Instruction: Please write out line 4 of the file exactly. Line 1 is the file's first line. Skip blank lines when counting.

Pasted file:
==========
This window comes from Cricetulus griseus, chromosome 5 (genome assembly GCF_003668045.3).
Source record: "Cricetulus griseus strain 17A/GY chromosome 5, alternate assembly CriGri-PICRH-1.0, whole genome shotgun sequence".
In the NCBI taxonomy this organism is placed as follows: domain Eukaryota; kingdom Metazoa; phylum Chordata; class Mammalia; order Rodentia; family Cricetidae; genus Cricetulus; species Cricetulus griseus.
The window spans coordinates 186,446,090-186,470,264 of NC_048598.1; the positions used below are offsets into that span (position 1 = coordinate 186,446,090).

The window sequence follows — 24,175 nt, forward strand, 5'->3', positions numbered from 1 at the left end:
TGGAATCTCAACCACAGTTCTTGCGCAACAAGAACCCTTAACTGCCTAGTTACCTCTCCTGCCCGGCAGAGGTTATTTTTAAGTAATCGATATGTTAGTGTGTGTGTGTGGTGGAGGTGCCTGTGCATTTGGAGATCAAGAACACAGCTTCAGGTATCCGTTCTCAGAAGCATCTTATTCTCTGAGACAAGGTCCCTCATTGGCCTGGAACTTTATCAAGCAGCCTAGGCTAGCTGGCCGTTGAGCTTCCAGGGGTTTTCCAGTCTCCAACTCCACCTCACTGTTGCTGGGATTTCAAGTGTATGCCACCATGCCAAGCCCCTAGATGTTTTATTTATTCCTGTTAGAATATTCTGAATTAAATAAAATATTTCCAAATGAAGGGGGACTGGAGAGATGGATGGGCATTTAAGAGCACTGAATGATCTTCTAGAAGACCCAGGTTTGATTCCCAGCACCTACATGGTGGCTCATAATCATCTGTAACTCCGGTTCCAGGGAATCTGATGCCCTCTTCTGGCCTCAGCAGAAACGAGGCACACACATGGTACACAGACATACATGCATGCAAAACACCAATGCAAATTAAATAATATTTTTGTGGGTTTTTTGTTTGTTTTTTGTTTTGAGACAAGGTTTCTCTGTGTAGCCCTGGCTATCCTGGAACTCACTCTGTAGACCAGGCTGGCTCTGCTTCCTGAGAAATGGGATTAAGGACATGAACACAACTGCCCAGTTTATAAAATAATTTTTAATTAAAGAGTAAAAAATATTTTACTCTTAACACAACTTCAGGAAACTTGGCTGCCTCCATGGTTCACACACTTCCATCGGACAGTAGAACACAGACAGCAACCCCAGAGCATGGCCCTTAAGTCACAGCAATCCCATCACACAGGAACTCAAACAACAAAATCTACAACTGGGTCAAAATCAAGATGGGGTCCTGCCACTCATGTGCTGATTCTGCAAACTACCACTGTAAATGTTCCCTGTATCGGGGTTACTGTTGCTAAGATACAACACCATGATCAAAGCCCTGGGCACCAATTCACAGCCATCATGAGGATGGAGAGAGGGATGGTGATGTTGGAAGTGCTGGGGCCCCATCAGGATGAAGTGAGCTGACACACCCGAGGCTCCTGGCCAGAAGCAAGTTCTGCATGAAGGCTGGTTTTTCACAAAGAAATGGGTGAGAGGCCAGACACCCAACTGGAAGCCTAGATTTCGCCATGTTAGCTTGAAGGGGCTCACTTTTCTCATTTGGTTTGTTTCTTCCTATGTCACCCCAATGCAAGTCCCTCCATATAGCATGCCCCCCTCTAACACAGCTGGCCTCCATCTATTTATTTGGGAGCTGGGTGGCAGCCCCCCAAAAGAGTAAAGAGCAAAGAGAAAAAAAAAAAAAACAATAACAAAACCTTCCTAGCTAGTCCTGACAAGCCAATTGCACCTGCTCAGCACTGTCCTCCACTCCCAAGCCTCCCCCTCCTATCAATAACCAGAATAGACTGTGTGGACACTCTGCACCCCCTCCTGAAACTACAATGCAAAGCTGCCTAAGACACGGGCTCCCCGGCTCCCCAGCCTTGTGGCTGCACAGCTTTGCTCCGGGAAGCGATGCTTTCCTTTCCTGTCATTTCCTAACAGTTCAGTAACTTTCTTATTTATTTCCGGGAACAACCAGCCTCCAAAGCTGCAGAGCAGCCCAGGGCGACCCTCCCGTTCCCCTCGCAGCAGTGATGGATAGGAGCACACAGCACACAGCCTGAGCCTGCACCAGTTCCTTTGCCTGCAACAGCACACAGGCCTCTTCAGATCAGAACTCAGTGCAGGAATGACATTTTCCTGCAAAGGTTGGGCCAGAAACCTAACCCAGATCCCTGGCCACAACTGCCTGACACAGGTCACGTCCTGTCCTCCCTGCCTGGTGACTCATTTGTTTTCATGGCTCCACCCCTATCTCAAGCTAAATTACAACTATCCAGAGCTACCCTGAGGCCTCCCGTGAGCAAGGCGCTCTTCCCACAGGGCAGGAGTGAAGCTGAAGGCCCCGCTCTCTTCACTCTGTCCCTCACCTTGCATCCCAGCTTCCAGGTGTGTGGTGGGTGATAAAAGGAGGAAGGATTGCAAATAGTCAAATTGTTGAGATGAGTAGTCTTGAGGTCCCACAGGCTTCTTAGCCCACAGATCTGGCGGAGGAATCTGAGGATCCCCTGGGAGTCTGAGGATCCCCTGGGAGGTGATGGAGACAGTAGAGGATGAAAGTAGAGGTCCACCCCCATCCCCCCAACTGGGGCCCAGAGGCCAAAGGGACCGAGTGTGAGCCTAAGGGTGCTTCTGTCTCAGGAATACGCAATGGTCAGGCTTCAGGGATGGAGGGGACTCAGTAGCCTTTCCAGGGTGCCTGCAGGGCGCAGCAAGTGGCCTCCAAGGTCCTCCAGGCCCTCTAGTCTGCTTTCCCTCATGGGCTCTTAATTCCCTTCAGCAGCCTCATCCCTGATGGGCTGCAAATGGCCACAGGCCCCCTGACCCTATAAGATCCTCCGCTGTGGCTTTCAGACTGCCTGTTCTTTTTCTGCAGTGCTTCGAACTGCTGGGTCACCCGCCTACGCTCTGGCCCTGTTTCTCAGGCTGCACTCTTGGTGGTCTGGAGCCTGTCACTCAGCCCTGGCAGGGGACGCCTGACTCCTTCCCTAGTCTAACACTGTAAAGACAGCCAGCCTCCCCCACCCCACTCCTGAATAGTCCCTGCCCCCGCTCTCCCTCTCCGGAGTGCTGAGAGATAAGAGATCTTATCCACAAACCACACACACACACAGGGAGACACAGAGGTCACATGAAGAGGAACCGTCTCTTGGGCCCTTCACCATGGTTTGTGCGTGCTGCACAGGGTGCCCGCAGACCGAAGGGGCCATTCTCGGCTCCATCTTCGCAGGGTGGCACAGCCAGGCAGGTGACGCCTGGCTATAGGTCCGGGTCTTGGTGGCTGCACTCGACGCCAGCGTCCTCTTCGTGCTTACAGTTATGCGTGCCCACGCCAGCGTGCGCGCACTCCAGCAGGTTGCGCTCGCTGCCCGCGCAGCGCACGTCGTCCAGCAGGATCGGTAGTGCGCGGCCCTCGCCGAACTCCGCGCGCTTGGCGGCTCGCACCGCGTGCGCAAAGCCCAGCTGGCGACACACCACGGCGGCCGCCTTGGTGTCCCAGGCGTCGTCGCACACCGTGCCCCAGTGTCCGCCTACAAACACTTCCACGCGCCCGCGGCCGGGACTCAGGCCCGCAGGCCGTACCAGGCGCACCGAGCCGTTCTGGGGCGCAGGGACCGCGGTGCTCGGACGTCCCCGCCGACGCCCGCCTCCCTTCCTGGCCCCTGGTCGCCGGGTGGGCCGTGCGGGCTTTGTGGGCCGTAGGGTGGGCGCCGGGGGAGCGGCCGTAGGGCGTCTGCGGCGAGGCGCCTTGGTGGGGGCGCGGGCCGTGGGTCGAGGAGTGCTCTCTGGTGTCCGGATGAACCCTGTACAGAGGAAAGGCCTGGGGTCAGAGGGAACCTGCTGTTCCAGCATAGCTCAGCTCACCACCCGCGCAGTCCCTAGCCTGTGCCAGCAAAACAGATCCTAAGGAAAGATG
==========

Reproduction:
The window spans coordinates 186,446,090-186,470,264 of NC_048598.1; the positions used below are offsets into that span (position 1 = coordinate 186,446,090).